Thanks for posting.

  8. why if you obviously feel bad about not getting up do you still refuse to do so? Because I'm not psychic.

    If you're hanging around looking pathetic but not obviously disabled, and I'm tired and I've had a long day, and you can't bring yourself to say anything to me, how am I supposed to know that you need the seat more than I do? For that matter, how do I know that offering you my seat wouldn't offend you horribly? I feel bad because you're looking pathetic, but I don't know what to do about it.

    Just ask. You don't have to go into detail; just say, "My [back/legs/whatever] is/are bothering me today; would you mind terribly giving me your seat?" I'm a healthy, middle-aged woman; of course I'm going to give my seat up to someone who needs it more than I do. But don't expect me to read your mind, because I can't do that.

  9. "If you're hanging around looking pathetic but not obviously disabled, and I'm tired and I've had a long day, and you can't bring yourself to say anything to me, how am I supposed to know that you need the seat more than I do?"

    The thing is though, I am obviously disabled. I walk on a cane, it's that shiny metal mobility aid in my hand. If you see someone using a cane and the hangstrap and still struggling to stay upright, all the while wincing in pain, there's a good chance they'd appreciate the offer.

    And that's to say nothing of the days when I'm using my wheelchair and I have to argue with people to get them to move out of the seats that flip up to become the wheelchair bay. So it's not even really a matter of my asking or not, it's perhaps more a matter of people just not wanting to suffer the slightest inconvenience.

  10. If you're a tired able bodied person- drag your butt towards the back of the bus.

    It's like saying that I'm too tired to walk all the way into the store - so I'll just park here in the handicapped spot. ( Some still do but they run the risk of a $300 ticket)

    I've been on both sides of this situation and i'd like to think I gave up my seat when needed, either by choice, or when the bus driver yelled and jarred me out what ever zone i was visiting.

    The biggest offenders to my mind are the mothers who come on board and feel the need to sit in the first row, while also taking up the right hand side seats by flipping them up so they can park their strollers in the wheels chair space.

  11. As someone who is looks still young enough (50 actually) to be healthy and likes to try to have a cheery attitude, having to stand on the bus is my worst fear. No matter how well I feel when I get on, by the time I get to my stop, my pain level has gone up 2 to 3 levels.

    I will stay home when possible over having to go out and catch a bus. My partner who broke his leg just below the knee and tore his ACL, takes the bus to work everyday and only now is seeing why I only hate to ride it.

    Even when you are offer a seat by someone, there are the rude people who feel they can take up extra space so you're pushed to the edge of the seat. I'm not as think as I used to be, but still slender enough to not take up a lot of space. Sitting on the hard seats over bumps and post holes and the constant starts and stops a bus makes, is painful enough, without people feeling that you must part their legs far enough to take some of my seat too. The worst offender was Saturday, who when I moved across the isle to so to sit comfortabley, sat up for the person who took the seat after me. I hate to think my boyfriend is right that the difference was that made them be more considerate to the next person is that I'm guilty of being a well dress white person. (Though the dress was a thrift store find and the shoes from a yard sale.)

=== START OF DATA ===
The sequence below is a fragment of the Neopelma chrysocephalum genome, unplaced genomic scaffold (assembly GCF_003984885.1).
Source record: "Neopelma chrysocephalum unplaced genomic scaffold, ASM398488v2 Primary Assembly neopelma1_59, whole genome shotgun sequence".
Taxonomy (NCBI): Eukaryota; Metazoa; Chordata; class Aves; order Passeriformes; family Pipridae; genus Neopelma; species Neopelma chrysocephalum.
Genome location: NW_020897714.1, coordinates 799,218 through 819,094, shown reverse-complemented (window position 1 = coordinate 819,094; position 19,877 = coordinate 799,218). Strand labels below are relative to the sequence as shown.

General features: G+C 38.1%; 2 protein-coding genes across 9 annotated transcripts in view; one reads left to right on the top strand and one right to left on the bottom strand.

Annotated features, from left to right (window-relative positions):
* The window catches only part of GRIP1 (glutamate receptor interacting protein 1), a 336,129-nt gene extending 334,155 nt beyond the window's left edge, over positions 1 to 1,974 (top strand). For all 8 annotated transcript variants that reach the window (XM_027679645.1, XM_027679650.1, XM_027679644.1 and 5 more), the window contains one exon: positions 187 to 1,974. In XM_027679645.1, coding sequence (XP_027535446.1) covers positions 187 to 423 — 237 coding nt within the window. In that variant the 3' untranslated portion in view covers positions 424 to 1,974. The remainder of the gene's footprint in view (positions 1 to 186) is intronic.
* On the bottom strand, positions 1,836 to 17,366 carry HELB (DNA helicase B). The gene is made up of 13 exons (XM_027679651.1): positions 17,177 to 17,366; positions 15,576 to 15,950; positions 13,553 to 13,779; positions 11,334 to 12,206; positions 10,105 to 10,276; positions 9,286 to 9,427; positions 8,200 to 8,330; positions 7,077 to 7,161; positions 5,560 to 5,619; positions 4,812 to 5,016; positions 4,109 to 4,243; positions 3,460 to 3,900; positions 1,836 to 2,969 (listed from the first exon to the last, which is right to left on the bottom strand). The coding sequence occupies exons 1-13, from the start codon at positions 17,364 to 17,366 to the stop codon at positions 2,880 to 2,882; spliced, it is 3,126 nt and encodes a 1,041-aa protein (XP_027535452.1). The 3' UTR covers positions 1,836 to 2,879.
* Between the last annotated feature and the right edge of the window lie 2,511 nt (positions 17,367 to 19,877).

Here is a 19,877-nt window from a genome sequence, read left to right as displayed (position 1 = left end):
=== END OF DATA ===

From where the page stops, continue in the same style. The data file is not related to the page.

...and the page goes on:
I didn't say anything to them, though I did to the person who took the seat. I have to deal with enough mentally ill people at the day program, to know not to talk to someone who radiates anger. Normally I can break down barriers that seem to divide people and make friends on the bus. Once people realize I'm on SSI and can't work, my skin color isn't a big thing.

    I have fibromyalgia, deep chronic depression and language processing disorder/dyslexia and use a cane to keep from falling over and give me a few extra block to walk before the pain develops in my hips.

    I've been in a flare for the last 2 weeks and thankful that my pain is down from 9 to 5 at the moment. I self prescribe myself a cane and now waiting to hear if I will be approve for a manual wheelchair. The doctor I did see on the 5th up the amount of Ultram I take to 100mg. It barely helps take the edge off, but I'm not going to let the depression and pain have control of my life.

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  13. I wrote something that is in part a continuation from my comment above, and in part a massive diversion off-topic:
    Asking for Help.


  14. I don't understand it either. This past year, I took the bus to and from school. It amazes me how people just seem so oblivious to anyone else's needs. I don't understand how careless people really are. It bothers me a lot.

  15. Thanks very much to everyone who helped to spread the word and to everyone posting about disability discrimination today. About 200 people have contributed some excellent work, making this by far the biggest BADD ever .also get some medication just like Generic Cialis with this medication

  16. My father dug up your blog for me today after hearing about me photographing people sitting happily ensconced in seats that say "these seats reserved for the elderly and disabled," attempting to ignore the chick with the cane and the walking cast - me - STANDING feet away from them. .

    The first set were on the SF BART, and it took 22 minutes for the train to clear out enough for me to get a seat. Every seat was taken, and everyone was ignoring me.

    The second set were on the Vancouver Canada Line skytrain (I was traveling, so to go with the cane and cast went a big suitcase). In the latter, the train was filled with airport employees. Two twits pointedly looked at my foot and plopped down in the seat I'd been aiming for... their friend made a comment and they giggled and turned so they could pretend they didn't see me.

    I snapped a lovely photo of them in the seat, under the reserved sign, wearing their airport staff T-shirts. I'll be forwarding that photo to airport management.

    (I finally got a seat in Vancouver when, on a bumpy spot, my suitcase went flying. I could hold the cane, the suitcase or the bar, and with only two hands... At that point, one of the only non-employees on the train noticed me - someone had been standing between us - and stood up and offered me his seat, with one of the Transport Canada airport screeners carrying my suitcase over to that seat. FINALLY, nice people!)